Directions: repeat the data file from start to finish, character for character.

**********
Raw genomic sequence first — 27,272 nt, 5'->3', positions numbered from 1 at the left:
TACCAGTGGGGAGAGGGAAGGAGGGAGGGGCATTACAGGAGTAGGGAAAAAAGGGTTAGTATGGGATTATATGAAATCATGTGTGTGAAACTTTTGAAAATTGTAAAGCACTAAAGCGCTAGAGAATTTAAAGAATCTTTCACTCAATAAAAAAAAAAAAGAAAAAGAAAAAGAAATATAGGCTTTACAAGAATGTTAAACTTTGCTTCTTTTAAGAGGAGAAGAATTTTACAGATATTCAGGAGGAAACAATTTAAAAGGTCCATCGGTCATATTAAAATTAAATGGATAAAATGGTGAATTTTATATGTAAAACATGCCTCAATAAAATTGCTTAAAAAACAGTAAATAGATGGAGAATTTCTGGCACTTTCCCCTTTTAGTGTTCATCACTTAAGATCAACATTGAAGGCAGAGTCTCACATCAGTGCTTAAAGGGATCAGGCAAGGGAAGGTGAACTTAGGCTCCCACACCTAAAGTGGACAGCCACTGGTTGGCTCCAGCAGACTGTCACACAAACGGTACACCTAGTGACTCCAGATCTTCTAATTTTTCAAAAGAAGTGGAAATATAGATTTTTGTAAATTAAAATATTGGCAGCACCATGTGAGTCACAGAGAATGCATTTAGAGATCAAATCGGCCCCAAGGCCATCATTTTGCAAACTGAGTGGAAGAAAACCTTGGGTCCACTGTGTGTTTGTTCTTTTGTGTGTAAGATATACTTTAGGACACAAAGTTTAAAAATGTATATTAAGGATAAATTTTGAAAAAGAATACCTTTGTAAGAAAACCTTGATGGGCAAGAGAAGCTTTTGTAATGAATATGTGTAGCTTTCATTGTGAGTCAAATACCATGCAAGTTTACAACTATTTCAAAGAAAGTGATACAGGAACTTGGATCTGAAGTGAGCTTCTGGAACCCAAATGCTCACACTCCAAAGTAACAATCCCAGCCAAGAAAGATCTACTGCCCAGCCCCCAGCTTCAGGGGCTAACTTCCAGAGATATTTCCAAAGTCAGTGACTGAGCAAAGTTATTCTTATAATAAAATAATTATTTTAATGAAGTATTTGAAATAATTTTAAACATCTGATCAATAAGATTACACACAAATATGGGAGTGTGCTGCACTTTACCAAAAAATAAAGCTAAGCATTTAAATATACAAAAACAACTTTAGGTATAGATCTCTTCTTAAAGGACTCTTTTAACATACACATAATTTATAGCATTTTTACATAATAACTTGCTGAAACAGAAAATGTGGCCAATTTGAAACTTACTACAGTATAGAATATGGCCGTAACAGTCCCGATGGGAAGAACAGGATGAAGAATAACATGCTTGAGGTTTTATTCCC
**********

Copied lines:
Raw genomic sequence first — 27,272 nt, 5'->3', positions numbered from 1 at the left:
TACCAGTGGGGAGAGGGAAGGAGGGAGGGGCATTACAGGAGTAGGGAAAAAAGGGTTAGTATGGGATTATATGAAATCATGTGTGTGAAACTTTTGAAAATTGTAAAGCACTAAAGCGCTAGAGAATTTAAAGAATCTTTCACTCAATAAAAAAAAAAAAGAAAAAGAAAAAGAAATATAGGCTTTACAAGAATGTTAAACTTTGCTTCTTTTAAGAGGAGAAGAATTTTACAGATATTCAGGAGGAAACAATTTAAAAGGTCCATCGGTCATATTAAAATTAAATGGATAAAATGGTGAATTTTATATGTAAAACATGCCTCAATAAAATTGCTTAAAAAACAGTAAATAGATGGAGAATTTCTGGCACTTTCCCCTTTTAGTGTTCATCACTTAAGATCAACATTGAAGGCAGAGTCTCACATCAGTGCTTAAAGGGATCAGGCAAGGGAAGGTGAACTTAGGCTCCCACACCTAAAGTGGACAGCCACTGGTTGGCTCCAGCAGACTGTCACACAAACGGTACACCTAGTGACTCCAGATCTTCTAATTTTTCAAAAGAAGTGGAAATATAGATTTTTGTAAATTAAAATATTGGCAGCACCATGTGAGTCACAGAGAATGCATTTAGAGATCAAATCGGCCCCAAGGCCATCATTTTGCAAACTGAGTGGAAGAAAACCTTGGGTCCACTGTGTGTTTGTTCTTTTGTGTGTAAGATATACTTTAGGACACAAAGTTTAAAAATGTATATTAAGGATAAATTTTGAAAAAGAATACCTTTGTAAGAAAACCTTGATGGGCAAGAGAAGCTTTTGTAATGAATATGTGTAGCTTTCATTGTGAGTCAAATACCATGCAAGTTTACAACTATTTCAAAGAAAGTGATACAGGAACTTGGATCTGAAGTGAGCTTCTGGAACCCAAATGCTCACACTCCAAAGTAACAATCCCAGCCAAGAAAGATCTACTGCCCAGCCCCCAGCTTCAGGGGCTAACTTCCAGAGATATTTCCAAAGTCAGTGACTGAGCAAAGTTATTCTTATAATAAAATAATTATTTTAATGAAGTATTTGAAATAATTTTAAACATCTGATCAATAAGATTACACACAAATATGGGAGTGTGCTGCACTTTACCAAAAAATAAAGCTAAGCATTTAAATATACAAAAACAACTTTAGGTATAGATCTCTTCTTAAAGGACTCTTTTAACATACACATAATTTATAGCATTTTTACATAATAACTTGCTGAAACAGAAAATGTGGCCAATTTGAAACTTACTACAGTATAGAATATGGCCGTAACAGTCCCGATGGGAAGAACAGGATGAAGAATAACATGCTTGAGGTTTTATTCCC